The Monsters’ Monster by Patrick McDonnell. I’m not normally a fan of “feel good” books, but Boy Detective fell head over heels for this and I had to get over myself and admit that it’s good. Three little monsters can never stop quarreling about who’s the meanest monster, so they decide to build the meanest monster of all! It doesn’t quite turn out the way they planned. Fans of baked goods will nod their heads in understanding at the calm, pleasant resolution.
Always Listen to Your Mother by Florence Parry Heide and Roxanne Heide Pierce, with art by Kyle M. Stone. Ernest is a very good little boy who always listens to his mother. Vlapid is a very good little boy who always listens to his mother. When Vlapid moves into the house next to Ernest, things get way more interesting for Ernest! My six year old was slightly freaked out about the boys’ antics, expecting they would get in trouble, but at the end he got the joke and laughed for quite a while.
Monster Chefs by Brian and Liam Anderson. (Brian is the dad and Liam is the kid, so that’s fun to discuss with the kid in your life too!) What do you do when the most horriblest horrible monster of all, the king of all monsters, wants you to cook him something new? Venture out into the world for culinary inspiration. Hope that works out for you, or you’ll be eaten! On re-reading in early 2017, I still think this is a solid pick, but it wasn’t quite as sparkly as I remembered. I do still like it because of what’s on the conveyer belt at the end (tasty!), and that the only human character is a woman of color. My nine year old was still very interested.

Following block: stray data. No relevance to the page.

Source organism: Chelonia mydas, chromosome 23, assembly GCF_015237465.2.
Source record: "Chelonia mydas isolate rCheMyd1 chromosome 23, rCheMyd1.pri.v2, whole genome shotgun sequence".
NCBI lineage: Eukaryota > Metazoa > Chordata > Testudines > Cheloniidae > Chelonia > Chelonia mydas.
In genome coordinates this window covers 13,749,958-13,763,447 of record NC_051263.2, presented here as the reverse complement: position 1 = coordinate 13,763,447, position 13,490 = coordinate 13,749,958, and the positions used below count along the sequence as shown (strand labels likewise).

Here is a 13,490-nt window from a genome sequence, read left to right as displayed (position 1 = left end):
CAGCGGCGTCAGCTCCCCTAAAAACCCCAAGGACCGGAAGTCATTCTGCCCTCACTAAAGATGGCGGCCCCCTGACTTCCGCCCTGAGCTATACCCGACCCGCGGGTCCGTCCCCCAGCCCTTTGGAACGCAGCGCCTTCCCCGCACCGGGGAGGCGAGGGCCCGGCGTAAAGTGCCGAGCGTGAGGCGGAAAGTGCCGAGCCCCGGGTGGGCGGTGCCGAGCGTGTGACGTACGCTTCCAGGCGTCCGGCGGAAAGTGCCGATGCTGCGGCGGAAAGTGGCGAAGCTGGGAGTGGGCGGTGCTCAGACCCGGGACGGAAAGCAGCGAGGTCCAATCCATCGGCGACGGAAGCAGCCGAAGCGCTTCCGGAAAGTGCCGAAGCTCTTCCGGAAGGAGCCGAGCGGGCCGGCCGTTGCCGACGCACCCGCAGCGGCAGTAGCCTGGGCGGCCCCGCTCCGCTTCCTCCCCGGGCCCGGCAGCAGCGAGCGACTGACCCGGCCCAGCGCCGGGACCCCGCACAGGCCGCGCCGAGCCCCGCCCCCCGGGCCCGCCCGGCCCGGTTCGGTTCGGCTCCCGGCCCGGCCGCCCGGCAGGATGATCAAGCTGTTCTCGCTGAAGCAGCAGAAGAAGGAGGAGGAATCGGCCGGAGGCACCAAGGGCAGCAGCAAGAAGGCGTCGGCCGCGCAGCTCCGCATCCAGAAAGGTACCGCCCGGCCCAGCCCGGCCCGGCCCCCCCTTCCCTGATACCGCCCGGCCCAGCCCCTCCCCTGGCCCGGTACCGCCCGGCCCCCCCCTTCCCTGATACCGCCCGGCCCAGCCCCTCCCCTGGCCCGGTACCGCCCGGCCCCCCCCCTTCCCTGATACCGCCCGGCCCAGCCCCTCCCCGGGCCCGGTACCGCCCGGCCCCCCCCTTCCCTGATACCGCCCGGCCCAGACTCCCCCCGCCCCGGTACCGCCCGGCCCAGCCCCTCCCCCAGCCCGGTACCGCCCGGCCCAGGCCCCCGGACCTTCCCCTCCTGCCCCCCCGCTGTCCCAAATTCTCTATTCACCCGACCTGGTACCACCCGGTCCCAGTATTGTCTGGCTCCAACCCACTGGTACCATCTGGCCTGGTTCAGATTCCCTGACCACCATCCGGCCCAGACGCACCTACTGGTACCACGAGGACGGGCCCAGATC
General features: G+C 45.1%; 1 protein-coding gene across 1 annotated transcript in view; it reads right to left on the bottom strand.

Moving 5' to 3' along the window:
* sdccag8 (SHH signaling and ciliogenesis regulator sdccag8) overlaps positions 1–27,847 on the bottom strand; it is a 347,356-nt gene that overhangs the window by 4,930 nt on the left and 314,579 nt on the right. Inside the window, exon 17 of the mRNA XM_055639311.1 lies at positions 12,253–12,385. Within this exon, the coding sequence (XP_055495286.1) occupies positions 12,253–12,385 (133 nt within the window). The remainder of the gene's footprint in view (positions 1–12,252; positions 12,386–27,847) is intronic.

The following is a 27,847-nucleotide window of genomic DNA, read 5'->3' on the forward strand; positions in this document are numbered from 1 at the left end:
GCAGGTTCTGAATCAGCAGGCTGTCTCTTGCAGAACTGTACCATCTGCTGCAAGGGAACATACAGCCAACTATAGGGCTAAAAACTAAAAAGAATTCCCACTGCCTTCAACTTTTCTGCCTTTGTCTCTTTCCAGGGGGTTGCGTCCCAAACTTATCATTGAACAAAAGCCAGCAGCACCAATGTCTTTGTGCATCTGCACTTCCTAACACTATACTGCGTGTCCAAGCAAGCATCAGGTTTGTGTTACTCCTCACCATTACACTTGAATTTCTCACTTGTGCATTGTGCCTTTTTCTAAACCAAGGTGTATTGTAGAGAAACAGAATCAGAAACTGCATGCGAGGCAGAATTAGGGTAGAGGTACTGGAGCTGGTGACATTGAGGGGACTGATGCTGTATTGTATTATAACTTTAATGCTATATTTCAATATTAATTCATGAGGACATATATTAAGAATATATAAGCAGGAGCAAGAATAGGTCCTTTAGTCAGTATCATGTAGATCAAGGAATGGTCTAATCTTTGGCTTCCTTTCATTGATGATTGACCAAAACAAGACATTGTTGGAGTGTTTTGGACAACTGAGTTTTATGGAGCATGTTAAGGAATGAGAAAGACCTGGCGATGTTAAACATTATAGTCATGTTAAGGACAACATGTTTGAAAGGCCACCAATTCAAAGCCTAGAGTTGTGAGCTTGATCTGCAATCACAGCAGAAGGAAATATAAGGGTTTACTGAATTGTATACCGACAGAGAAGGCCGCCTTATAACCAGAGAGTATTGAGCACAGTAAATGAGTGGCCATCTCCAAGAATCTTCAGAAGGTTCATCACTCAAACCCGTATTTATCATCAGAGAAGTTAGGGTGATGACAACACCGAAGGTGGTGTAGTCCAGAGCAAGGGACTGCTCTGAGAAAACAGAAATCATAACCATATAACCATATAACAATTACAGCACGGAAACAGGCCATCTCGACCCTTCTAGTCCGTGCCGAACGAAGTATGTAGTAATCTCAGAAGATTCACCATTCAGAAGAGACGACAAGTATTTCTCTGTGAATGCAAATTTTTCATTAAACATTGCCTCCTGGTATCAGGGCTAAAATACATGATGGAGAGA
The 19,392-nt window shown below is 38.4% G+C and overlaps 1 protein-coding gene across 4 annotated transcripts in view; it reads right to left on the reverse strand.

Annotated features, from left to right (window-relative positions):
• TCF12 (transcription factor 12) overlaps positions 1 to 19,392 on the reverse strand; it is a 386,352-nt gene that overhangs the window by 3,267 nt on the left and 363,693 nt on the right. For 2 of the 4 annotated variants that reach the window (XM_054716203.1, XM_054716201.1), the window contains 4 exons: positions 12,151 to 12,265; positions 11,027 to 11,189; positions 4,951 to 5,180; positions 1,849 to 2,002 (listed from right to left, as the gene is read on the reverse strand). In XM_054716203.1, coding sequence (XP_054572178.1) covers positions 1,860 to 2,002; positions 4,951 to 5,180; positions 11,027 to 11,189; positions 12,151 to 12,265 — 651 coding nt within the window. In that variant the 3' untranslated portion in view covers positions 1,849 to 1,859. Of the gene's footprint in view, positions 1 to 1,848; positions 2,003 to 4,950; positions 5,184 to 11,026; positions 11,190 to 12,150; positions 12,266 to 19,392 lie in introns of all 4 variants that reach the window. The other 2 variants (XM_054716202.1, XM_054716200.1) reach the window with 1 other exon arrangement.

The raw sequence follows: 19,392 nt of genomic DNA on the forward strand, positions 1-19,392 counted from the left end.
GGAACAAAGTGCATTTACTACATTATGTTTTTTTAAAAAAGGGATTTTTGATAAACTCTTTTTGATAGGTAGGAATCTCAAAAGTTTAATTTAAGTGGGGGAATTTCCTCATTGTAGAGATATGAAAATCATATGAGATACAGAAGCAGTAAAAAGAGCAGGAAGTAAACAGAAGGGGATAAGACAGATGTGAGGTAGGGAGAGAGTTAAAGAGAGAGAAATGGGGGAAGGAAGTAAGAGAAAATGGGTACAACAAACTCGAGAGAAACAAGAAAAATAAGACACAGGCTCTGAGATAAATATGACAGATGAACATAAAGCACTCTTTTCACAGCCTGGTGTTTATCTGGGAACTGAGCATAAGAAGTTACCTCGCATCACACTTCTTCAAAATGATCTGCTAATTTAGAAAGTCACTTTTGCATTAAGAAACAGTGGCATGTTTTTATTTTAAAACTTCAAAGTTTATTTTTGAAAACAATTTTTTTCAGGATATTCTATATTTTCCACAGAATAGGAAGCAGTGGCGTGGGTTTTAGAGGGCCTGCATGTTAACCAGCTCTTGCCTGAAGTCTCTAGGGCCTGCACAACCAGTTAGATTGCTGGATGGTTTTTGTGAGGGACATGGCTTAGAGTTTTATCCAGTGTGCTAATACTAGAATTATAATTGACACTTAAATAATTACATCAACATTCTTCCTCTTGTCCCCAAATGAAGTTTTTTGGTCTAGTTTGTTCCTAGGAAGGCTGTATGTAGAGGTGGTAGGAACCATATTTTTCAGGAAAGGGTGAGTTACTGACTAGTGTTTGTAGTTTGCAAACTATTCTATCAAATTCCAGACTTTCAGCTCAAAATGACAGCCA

Black and Bittern Was Night by Robert Heidbreder, with art by John Martz. Boy Detective wasn’t sure what to make of this book at first. He loved the art and all the little details of the big crowd scenes. Army of skeletons versus kids in costume, what’s not to love? But what was Mom saying as she read it out loud? For example: “Windows were shuttered, tight-pulled all drape folds. Brain-frizzed tall-big ones latch-click-locked doorholds.” It’s like some wild Halloween variant of English. I found it absolutely delightful. Boy Detective caught on and treated it kind of like a code to decipher after I read it to him the first time. This book might not be for everyone, but if you and your kid enjoy creative language, check it out!